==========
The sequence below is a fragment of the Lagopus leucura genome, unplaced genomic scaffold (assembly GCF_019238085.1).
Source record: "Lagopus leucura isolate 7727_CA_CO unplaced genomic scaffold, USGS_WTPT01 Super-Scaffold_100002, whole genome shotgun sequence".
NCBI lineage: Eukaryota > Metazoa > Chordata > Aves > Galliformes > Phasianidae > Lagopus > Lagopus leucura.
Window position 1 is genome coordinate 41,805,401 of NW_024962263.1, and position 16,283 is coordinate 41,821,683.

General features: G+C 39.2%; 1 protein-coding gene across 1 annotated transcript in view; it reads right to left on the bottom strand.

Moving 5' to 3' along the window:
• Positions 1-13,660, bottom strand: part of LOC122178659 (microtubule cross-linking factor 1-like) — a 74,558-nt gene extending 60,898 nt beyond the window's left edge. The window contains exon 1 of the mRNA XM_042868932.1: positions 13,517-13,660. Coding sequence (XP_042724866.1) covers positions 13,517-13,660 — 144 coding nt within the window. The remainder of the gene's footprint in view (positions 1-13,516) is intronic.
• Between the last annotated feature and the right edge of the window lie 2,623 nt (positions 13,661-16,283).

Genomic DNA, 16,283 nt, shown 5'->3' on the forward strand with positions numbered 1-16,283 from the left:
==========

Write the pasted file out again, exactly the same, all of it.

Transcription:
The sequence below is a fragment of the Lagopus leucura genome, unplaced genomic scaffold (assembly GCF_019238085.1).
Source record: "Lagopus leucura isolate 7727_CA_CO unplaced genomic scaffold, USGS_WTPT01 Super-Scaffold_100002, whole genome shotgun sequence".
NCBI lineage: Eukaryota > Metazoa > Chordata > Aves > Galliformes > Phasianidae > Lagopus > Lagopus leucura.
Window position 1 is genome coordinate 41,805,401 of NW_024962263.1, and position 16,283 is coordinate 41,821,683.

General features: G+C 39.2%; 1 protein-coding gene across 1 annotated transcript in view; it reads right to left on the bottom strand.

Moving 5' to 3' along the window:
• Positions 1-13,660, bottom strand: part of LOC122178659 (microtubule cross-linking factor 1-like) — a 74,558-nt gene extending 60,898 nt beyond the window's left edge. The window contains exon 1 of the mRNA XM_042868932.1: positions 13,517-13,660. Coding sequence (XP_042724866.1) covers positions 13,517-13,660 — 144 coding nt within the window. The remainder of the gene's footprint in view (positions 1-13,516) is intronic.
• Between the last annotated feature and the right edge of the window lie 2,623 nt (positions 13,661-16,283).

Genomic DNA, 16,283 nt, shown 5'->3' on the forward strand with positions numbered 1-16,283 from the left: